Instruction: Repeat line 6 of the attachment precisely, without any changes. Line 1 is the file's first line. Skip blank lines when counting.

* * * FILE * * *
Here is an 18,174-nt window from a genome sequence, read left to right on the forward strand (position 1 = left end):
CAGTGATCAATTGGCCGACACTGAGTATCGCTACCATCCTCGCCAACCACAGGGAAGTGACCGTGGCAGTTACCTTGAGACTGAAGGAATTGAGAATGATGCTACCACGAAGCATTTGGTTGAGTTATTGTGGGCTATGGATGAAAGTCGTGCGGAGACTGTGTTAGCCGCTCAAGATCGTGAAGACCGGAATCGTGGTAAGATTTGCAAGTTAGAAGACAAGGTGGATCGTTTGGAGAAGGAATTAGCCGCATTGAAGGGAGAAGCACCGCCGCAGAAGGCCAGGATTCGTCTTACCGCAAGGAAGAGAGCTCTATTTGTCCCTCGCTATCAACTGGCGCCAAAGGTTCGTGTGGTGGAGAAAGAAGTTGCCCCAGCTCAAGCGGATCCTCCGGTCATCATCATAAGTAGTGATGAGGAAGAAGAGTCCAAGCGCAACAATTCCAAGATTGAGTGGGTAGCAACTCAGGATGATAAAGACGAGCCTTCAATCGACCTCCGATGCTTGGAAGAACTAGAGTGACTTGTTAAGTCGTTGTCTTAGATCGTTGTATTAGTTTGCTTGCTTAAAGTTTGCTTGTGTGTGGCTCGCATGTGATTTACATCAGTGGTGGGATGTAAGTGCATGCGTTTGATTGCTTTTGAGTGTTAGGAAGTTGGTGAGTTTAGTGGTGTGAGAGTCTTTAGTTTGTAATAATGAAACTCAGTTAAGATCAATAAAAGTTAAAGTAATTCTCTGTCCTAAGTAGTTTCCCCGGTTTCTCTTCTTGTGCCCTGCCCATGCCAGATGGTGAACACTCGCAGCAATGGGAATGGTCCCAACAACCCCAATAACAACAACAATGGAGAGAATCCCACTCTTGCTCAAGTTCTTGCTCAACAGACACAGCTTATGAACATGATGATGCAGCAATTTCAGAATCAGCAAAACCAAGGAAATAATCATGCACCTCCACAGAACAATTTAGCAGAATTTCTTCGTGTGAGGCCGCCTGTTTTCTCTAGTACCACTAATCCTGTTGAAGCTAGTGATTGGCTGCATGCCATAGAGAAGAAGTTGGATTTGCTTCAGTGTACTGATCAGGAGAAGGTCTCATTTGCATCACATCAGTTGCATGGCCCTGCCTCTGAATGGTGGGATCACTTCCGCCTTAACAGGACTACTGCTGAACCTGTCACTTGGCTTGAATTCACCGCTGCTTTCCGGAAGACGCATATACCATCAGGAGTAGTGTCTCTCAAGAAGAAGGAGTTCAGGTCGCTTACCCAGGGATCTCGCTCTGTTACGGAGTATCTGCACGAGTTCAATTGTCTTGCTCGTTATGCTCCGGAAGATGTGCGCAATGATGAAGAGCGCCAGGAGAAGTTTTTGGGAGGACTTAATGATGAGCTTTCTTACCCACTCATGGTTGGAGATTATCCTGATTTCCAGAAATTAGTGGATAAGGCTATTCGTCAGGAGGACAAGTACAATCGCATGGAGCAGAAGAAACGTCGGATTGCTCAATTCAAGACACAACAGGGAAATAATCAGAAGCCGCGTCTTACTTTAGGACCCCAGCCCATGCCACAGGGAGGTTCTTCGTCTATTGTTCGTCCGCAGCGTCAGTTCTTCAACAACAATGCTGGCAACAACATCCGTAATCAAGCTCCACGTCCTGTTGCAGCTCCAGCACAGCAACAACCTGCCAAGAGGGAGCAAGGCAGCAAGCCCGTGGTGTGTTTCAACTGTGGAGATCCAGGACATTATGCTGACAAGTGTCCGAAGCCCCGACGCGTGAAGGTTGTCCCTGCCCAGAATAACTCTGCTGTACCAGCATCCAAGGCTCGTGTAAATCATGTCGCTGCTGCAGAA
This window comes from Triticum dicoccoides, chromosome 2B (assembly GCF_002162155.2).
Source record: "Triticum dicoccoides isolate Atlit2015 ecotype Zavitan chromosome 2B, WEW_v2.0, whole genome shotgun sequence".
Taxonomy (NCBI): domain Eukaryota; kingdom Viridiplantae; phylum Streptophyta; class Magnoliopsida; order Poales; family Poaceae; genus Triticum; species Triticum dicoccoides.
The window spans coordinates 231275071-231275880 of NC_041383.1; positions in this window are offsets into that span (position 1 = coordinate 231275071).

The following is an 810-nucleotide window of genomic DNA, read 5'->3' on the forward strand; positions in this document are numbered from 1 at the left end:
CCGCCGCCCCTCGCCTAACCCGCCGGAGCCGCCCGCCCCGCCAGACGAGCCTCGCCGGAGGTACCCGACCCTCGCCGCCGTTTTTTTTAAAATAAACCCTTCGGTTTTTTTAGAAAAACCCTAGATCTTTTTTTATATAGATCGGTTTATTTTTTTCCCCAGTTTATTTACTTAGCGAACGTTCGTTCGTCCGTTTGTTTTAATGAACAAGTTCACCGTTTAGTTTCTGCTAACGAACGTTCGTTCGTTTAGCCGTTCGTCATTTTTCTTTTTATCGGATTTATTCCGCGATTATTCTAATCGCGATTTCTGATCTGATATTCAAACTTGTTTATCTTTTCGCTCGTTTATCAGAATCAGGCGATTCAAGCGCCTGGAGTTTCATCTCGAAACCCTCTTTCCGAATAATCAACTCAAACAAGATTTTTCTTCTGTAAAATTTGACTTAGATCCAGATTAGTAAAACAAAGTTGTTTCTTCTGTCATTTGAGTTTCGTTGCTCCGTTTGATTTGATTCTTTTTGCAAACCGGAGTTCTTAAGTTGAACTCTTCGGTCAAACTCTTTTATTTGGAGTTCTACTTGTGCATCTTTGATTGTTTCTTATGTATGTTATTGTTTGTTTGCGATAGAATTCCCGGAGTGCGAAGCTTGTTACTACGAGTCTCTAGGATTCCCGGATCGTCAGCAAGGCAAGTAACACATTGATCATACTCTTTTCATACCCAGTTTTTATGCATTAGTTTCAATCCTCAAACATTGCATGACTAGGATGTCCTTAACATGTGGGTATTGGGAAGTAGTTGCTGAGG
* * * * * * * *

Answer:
The window spans coordinates 231275071-231275880 of NC_041383.1; positions in this window are offsets into that span (position 1 = coordinate 231275071).